Quitting is big, but the so-called Great Resignation feels more like a wave of job migrations than a wholesale workforce exodus, says Frank Butler, UC Foundation professor of management at the University of Tennessee at Chattanooga, and co-host of the podcast "The Busyness Paradox."
"A lot of it is people exiting the workforce, but a larger part is people getting better offers," Butler says. "They're moving to new jobs."
The number of people bailing voluntarily out of their jobs in 2021 set records, with 4.4 million clocking out for good in September. That quit rate of 3% was the highest rate since the U.S. Bureau of Labor Statistics first started publishing the rate in December 2000.
Meanwhile, unemployment reached local lows, as the combination of more jobs and fewer workers cut the jobless rate to 2.9% in Chattanooga, tying the lowest rate since March 2001.
The new willingness to take the leap to a fresh role is inspired by a number of factors, from people following their passions or looking for more work-from-home flexibility to more pressure on workers who have small children to care for, Butler says.
"People are going to jobs that will give them the flexibility they want, and I think a lot of people realized they could live on less," he says.
For Jessica Bodet, shifting to working from home during the pandemic forever changed the way she viewed her daily commute from Marion County to downtown Chattanooga.
"I was gone 10 or 11 hours in the day because of the commute," says Bodet, who left her job in favor of a new role that gave her more time at home. "Now I feel like I have a better grip on my life."
For Meghan O'Dea, who left her job in Nashville and moved home to Chattanooga to regroup with family, the early isolation of the pandemic was nearly unbearable.
"I spent six months alone in an apartment," she says. "Once a week, I'd go through the Starbucks drive-thru to see a person and say hello."
But while the pandemic fueled plenty of job changes, it wasn't the main factor for some people. Ryan Ewalt, the new chief operating officer for the city of Chattanooga, says the pandemic was just the backdrop for a new role that brings him back to his roots in public service after years in corporate roles.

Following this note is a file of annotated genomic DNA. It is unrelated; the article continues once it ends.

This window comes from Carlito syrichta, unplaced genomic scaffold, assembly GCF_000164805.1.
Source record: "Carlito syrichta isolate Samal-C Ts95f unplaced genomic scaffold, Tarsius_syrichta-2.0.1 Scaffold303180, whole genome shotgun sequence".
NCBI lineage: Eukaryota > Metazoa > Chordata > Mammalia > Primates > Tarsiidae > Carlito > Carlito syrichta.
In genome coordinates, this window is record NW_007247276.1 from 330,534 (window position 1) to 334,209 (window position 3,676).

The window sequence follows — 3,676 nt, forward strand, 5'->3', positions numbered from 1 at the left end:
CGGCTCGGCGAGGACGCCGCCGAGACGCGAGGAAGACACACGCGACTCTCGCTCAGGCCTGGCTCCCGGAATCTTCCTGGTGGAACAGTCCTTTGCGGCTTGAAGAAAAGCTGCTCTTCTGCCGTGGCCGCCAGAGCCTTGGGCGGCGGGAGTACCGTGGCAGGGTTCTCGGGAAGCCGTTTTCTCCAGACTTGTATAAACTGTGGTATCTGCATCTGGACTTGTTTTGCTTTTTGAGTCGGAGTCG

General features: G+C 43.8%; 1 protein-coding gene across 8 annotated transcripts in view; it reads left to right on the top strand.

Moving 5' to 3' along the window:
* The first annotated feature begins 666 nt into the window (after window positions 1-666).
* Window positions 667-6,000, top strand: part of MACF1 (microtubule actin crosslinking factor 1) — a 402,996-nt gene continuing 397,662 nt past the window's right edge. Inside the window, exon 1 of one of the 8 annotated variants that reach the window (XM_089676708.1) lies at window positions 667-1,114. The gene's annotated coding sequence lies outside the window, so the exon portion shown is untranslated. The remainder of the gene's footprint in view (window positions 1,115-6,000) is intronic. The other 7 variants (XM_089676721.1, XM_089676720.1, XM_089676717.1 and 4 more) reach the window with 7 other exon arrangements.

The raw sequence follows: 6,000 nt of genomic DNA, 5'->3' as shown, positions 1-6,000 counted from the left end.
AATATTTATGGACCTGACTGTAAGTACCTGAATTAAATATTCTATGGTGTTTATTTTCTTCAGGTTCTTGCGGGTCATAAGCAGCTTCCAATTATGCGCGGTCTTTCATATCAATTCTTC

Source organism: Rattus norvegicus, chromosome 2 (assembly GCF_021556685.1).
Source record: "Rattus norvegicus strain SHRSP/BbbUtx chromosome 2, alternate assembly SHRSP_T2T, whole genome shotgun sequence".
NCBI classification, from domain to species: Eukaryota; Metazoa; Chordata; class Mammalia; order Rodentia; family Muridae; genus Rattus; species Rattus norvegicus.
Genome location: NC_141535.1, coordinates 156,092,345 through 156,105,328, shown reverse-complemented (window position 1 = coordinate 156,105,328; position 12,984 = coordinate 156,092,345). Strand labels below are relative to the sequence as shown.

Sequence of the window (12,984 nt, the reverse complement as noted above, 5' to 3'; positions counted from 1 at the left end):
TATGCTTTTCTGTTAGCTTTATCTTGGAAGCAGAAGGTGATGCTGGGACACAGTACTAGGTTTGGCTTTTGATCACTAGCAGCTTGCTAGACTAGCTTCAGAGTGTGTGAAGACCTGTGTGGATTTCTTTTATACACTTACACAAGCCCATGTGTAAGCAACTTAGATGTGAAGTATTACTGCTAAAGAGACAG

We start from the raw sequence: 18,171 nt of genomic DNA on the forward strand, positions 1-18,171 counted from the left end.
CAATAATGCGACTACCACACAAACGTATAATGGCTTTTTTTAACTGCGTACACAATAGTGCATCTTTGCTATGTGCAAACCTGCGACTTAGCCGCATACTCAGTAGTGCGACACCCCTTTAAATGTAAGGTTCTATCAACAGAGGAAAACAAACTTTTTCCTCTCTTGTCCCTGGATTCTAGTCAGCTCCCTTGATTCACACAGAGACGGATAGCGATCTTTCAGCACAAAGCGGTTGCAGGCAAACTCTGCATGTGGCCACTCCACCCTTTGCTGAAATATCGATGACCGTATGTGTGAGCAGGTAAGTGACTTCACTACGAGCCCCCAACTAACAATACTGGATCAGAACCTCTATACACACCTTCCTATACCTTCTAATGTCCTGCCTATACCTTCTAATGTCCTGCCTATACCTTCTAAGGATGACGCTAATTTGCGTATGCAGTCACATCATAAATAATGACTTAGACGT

"I was already thinking a little bit about this, and what I'm doing is the greatest alignment with my passions," he says. "So there was maybe a little seed of that influence, but nothing major."
The job migration trend isn't likely to slow down until the pandemic stops throwing curve balls, Butlers says.
"With the pandemic going on an unknown amount of time, that will continue create disruption in how people want to work," Butler says.
The big quit: Chattanooga-area workers are jumping out of their jobs in record numbers
Bethany McCoy: Taking her career path outside
When Bethany McCoy officially began her job as vice president of operations at Ranger Outdoors in June 2021, the company had been a family affair and personal side-hustle since her father launched it five years ago.
"It started with one acquisition and has quickly grown from one brand to I think we're at seven brands now," McCoy says. "I helped out with whatever he needed as they were growing — to grow that quickly is kind of unheard of."
Her career as director of Community Relations at Lee University in Cleveland, Tennessee, was fulfilling and fun, McCoy says, and she loved teaching public relations as a part-time member of the faculty, but the pandemic pushed her to rethink her direction.
"When the pandemic hit, you're spending a lot of time together as a family, your bubble gets real small," McCoy says. "That became our social circle, and in the midst of this I'm watching my dad having to pivot and innovate, and I found myself starting to help him strategically in a lot of ways to figure out how we could still stay open, to distribute, to manufacture."
In addition to spending more time with her family, and helping her father and brother grow the Bradley County-based outdoor supply business, McCoy was spending more time close to the natural world she loves, she adds.